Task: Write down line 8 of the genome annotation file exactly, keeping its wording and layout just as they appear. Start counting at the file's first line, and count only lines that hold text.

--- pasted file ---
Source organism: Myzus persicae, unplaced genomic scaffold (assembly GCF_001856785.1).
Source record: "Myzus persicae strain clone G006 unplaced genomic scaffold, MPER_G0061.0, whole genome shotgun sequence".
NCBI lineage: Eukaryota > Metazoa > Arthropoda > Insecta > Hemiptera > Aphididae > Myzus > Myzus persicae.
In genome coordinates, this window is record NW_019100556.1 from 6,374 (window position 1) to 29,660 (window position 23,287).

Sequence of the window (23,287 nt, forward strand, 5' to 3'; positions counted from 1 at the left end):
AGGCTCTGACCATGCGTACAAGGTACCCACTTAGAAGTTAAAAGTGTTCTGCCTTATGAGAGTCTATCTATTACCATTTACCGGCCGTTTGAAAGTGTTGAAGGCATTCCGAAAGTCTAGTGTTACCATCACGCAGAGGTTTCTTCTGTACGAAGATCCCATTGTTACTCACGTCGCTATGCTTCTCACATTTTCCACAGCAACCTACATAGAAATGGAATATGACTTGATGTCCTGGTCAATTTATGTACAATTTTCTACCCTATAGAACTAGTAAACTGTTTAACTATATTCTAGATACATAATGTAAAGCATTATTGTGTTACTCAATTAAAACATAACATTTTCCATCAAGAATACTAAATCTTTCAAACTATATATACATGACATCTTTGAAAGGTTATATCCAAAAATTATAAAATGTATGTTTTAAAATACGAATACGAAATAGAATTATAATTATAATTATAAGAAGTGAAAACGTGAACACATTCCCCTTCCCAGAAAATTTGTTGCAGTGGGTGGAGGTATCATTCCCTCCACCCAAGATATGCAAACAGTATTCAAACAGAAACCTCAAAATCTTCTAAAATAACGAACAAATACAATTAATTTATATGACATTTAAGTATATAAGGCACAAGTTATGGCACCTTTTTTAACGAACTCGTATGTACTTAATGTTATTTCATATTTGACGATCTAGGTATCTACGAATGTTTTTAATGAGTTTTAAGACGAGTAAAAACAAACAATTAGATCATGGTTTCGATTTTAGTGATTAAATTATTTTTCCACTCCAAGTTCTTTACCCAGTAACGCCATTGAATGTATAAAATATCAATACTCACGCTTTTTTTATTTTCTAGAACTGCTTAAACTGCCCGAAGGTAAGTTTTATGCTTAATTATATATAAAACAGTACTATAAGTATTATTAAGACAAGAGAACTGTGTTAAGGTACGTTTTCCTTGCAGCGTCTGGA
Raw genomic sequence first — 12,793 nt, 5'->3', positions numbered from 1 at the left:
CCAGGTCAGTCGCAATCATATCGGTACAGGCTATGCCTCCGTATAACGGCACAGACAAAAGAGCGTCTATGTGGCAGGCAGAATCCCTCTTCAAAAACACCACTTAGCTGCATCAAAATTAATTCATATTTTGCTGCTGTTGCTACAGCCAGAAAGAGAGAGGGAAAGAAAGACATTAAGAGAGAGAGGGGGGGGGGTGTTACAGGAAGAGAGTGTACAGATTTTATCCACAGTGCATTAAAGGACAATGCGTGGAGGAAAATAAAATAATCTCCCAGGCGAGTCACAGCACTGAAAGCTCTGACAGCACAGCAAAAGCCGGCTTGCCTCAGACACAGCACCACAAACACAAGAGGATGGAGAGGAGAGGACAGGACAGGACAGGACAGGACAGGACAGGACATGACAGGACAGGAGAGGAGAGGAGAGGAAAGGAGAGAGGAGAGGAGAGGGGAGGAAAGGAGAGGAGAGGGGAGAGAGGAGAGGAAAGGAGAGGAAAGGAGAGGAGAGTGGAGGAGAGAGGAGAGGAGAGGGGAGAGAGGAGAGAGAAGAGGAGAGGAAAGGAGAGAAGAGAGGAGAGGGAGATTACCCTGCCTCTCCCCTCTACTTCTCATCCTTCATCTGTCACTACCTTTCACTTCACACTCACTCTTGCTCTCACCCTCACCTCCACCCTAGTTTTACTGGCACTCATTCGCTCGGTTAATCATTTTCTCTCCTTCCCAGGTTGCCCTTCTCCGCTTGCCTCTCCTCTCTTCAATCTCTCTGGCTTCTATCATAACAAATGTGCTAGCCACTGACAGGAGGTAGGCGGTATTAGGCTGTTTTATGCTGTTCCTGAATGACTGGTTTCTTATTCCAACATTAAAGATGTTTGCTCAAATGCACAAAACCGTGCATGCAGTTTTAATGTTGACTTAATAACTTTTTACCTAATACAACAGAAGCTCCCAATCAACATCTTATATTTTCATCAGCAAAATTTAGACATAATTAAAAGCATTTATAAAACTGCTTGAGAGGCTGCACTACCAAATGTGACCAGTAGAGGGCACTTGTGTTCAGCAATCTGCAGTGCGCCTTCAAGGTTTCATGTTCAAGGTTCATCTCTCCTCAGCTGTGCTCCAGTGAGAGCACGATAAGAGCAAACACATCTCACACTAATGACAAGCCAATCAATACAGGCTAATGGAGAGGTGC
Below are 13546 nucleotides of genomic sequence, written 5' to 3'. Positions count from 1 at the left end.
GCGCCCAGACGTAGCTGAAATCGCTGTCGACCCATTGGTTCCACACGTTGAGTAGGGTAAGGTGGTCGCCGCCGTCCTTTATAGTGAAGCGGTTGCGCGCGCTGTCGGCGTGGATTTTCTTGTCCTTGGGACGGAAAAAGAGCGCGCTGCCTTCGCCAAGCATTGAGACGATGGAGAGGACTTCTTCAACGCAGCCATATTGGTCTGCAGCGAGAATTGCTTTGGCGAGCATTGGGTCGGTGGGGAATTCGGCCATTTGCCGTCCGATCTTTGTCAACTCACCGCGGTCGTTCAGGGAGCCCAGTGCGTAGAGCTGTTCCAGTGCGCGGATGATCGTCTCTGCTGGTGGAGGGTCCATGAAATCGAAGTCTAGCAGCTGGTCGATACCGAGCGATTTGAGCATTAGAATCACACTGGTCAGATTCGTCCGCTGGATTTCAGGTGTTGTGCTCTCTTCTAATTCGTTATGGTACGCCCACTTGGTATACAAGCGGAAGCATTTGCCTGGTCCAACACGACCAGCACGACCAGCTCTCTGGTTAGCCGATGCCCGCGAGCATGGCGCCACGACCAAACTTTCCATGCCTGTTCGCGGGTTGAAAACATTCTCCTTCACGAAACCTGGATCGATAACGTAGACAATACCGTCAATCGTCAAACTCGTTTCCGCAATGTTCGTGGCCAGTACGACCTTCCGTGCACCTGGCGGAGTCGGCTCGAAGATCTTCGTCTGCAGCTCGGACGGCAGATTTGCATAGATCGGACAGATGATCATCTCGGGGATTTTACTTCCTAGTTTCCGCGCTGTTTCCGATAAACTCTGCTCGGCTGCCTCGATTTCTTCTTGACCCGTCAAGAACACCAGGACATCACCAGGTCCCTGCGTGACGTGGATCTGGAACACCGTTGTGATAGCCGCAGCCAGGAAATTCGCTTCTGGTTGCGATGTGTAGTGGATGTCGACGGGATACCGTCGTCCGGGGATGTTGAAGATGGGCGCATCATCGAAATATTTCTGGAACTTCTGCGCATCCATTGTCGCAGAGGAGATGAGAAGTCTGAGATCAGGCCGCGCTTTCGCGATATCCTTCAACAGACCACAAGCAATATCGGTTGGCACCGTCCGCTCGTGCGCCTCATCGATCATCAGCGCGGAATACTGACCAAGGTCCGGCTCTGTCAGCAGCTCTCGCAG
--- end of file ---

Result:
CCAGGTCAGTCGCAATCATATCGGTACAGGCTATGCCTCCGTATAACGGCACAGACAAAAGAGCGTCTATGTGGCAGGCAGAATCCCTCTTCAAAAACACCACTTAGCTGCATCAAAATTAATTCATATTTTGCTGCTGTTGCTACAGCCAGAAAGAGAGAGGGAAAGAAAGACATTAAGAGAGAGAGGGGGGGGGGTGTTACAGGAAGAGAGTGTACAGATTTTATCCACAGTGCATTAAAGGACAATGCGTGGAGGAAAATAAAATAATCTCCCAGGCGAGTCACAGCACTGAAAGCTCTGACAGCACAGCAAAAGCCGGCTTGCCTCAGACACAGCACCACAAACACAAGAGGATGGAGAGGAGAGGACAGGACAGGACAGGACAGGACAGGACAGGACATGACAGGACAGGAGAGGAGAGGAGAGGAAAGGAGAGAGGAGAGGAGAGGGGAGGAAAGGAGAGGAGAGGGGAGAGAGGAGAGGAAAGGAGAGGAAAGGAGAGGAGAGTGGAGGAGAGAGGAGAGGAGAGGGGAGAGAGGAGAGAGAAGAGGAGAGGAAAGGAGAGAAGAGAGGAGAGGGAGATTACCCTGCCTCTCCCCTCTACTTCTCATCCTTCATCTGTCACTACCTTTCACTTCACACTCACTCTTGCTCTCACCCTCACCTCCACCCTAGTTTTACTGGCACTCATTCGCTCGGTTAATCATTTTCTCTCCTTCCCAGGTTGCCCTTCTCCGCTTGCCTCTCCTCTCTTCAATCTCTCTGGCTTCTATCATAACAAATGTGCTAGCCACTGACAGGAGGTAGGCGGTATTAGGCTGTTTTATGCTGTTCCTGAATGACTGGTTTCTTATTCCAACATTAAAGATGTTTGCTCAAATGCACAAAACCGTGCATGCAGTTTTAATGTTGACTTAATAACTTTTTACCTAATACAACAGAAGCTCCCAATCAACATCTTATATTTTCATCAGCAAAATTTAGACATAATTAAAAGCATTTATAAAACTGCTTGAGAGGCTGCACTACCAAATGTGACCAGTAGAGGGCACTTGTGTTCAGCAATCTGCAGTGCGCCTTCAAGGTTTCATGTTCAAGGTTCATCTCTCCTCAGCTGTGCTCCAGTGAGAGCACGATAAGAGCAAACACATCTCACACTAATGACAAGCCAATCAATACAGGCTAATGGAGAGGTGC